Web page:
Browse all

Versace's new wave

The brand restarts with a renovated aesthetic and an unprecedented pattern

Versace's new wave The brand restarts with a renovated aesthetic and an unprecedented pattern

With the latest FW21 show, the turning point for Versace has arrived. A revolution conveyed by the House's new monogram – monogram that should replace the Greek and Baroque patterns for which the brand has become famous so far, bringing it to the same level as brands such as Dior, Gucci and Louis Vuitton.

Along with the new pattern, however, a new mood has also landed at Versace, which has finally left behind fireworks of patterns and colours to create a collection dominated by the formal look, very focused on clean silhouettes and products that suggest the idea of more discreet luxury. In general, the feeling is that the creative team has finally detached from the old imagery of the brand (the golden studs, the silks printed with Baroque fantasies, the hyper-logoed and soulless maximalism) and, starting from scratch with the new pattern, has created a much more modern look, much more coherent and above all that doesn't change the identity of the brand. 

As mentioned, the essential vehicle of this change of course is the new pattern. A brand such as Louis Vuitton, for example, is estimated to get 45% of operating profitability from its monogrammed line of accessories. The same importance has the same lines for Gucci, Chanel, Hermès and Dior. It's also true that, in the past, both Burberry and Ferragamo have tried to relaunch new monograms but without achieving entirely satisfactory results. It then explains why Versace's new collection introduced the monogram (present in almost every look) together with a change of aesthetics, which has now become decidedly more mature. Meanwhile, after a 55% acceleration in sales stopped last February with the lockdown, the brand's sales began to restart in the summer in the last quarter of 2020 with online sales doubling. Sebastian Manes, Buying & Merchandising Director at Selfridge's, explained to Business of Fashion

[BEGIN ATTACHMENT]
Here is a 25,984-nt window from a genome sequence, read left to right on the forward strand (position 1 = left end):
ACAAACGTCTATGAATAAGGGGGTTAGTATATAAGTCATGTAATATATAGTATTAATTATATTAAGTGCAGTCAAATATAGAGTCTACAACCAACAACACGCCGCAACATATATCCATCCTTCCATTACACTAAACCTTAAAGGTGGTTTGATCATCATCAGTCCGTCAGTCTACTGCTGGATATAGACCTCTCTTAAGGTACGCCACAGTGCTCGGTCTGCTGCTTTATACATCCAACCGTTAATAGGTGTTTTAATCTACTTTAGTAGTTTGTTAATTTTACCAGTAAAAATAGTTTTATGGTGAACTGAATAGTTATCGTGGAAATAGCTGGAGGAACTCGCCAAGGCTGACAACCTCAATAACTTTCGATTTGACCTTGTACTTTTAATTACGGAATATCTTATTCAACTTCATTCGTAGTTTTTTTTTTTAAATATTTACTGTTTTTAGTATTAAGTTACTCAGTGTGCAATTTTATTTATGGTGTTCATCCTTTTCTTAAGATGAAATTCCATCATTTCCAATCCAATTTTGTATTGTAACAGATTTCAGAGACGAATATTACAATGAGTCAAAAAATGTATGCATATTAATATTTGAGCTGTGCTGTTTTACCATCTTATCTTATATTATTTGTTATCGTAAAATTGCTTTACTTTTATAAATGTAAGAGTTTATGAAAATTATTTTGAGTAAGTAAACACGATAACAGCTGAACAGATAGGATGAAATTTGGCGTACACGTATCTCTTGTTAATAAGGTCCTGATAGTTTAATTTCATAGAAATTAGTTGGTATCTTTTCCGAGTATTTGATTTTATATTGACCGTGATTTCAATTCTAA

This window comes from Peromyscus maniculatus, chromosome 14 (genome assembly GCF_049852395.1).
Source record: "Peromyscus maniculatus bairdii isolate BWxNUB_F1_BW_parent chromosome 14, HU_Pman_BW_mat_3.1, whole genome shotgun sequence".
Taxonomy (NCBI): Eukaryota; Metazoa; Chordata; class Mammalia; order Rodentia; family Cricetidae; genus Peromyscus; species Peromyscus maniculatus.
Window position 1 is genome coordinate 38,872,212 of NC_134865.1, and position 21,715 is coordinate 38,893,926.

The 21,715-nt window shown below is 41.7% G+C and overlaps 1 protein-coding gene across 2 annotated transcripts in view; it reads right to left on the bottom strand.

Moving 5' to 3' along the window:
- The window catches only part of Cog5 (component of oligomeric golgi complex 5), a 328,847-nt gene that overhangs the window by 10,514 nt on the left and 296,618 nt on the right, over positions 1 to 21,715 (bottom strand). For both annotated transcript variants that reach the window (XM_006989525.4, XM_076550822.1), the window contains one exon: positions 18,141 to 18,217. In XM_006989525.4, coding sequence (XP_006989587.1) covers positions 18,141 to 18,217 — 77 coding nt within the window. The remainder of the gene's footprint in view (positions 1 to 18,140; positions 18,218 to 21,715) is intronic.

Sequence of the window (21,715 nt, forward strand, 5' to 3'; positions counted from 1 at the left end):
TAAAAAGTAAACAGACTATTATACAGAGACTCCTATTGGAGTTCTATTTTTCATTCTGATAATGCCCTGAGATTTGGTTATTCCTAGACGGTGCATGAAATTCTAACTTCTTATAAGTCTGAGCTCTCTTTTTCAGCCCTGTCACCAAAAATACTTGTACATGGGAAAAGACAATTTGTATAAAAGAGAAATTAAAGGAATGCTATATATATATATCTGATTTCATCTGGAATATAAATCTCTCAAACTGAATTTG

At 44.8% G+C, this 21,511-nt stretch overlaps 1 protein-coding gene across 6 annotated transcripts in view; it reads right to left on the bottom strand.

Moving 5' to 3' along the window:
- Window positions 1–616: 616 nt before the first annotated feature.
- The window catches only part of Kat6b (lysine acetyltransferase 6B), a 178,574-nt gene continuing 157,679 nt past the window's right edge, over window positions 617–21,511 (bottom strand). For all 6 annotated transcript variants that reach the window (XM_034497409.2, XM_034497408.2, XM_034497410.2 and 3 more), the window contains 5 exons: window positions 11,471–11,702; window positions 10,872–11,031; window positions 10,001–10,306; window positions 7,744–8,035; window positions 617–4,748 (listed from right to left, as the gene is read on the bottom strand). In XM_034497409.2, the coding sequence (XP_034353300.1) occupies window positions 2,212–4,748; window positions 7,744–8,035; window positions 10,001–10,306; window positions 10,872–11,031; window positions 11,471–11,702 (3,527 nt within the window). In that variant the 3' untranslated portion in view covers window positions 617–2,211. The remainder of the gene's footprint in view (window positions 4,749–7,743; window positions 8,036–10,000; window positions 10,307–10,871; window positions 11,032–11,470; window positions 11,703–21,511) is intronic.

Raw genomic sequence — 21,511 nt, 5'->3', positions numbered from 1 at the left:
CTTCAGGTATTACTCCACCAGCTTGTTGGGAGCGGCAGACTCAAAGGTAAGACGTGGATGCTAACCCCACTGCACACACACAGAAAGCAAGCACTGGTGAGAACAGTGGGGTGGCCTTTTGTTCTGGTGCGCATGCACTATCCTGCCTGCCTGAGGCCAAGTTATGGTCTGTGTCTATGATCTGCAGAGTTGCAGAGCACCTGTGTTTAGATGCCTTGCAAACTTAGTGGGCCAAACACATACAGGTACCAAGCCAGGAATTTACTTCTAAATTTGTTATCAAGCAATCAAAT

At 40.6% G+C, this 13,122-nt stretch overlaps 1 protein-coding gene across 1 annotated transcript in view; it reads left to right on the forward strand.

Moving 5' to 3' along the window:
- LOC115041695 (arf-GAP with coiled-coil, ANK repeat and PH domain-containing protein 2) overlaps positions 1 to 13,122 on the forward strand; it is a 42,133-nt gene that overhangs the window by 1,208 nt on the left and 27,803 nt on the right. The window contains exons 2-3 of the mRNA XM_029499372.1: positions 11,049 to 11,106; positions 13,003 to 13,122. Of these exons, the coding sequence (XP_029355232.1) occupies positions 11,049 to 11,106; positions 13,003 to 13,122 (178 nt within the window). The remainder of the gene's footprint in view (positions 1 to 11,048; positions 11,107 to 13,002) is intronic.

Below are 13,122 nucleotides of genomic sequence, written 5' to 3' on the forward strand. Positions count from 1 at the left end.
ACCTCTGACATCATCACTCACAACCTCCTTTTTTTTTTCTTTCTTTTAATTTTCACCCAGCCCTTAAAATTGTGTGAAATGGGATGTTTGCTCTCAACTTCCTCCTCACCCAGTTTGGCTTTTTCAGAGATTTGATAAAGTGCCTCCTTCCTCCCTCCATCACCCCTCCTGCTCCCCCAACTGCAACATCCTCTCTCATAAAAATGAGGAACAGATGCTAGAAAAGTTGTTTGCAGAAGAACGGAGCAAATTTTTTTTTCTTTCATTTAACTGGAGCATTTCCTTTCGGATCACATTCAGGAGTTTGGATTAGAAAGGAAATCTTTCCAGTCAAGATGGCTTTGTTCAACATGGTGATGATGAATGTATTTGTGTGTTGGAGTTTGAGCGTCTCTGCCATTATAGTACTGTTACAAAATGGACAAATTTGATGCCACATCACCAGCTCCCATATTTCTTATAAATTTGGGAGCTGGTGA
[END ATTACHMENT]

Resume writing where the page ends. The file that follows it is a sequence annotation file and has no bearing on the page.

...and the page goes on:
Currently, the brand has two different clients — there’s the couture client who really wants to make to make a statement, then you have the Gen-Z and Millennials who just want access to the brand at an accessible price. It’s great that they’ve managed to seduce this young clientele, but the question after that is how can they up-sell?

The new collection would seem to be the answer to this question. Versace's problem (if such a prosperous brand can have problems) has always been the discrepancy between brand awareness and actual sales. Capitalizing on this awareness and closing the gap with sales is the mission of a new collection that addresses a more transversal audience with items that can attract both the younger generations thanks to social media buzz and a more mature clientele, and also thanks to a more discreet and rationalized vision, which has abandoned, as we said, the traditional armament of superficial luxury made of screaming colours, huge branding, and, in general, the chaotic energy brought to the brand by flirting with streetwear codes – codes that finally seem to have been, if not abandoned, at least pleasantly scaled in favour of new linearity and a new freshness.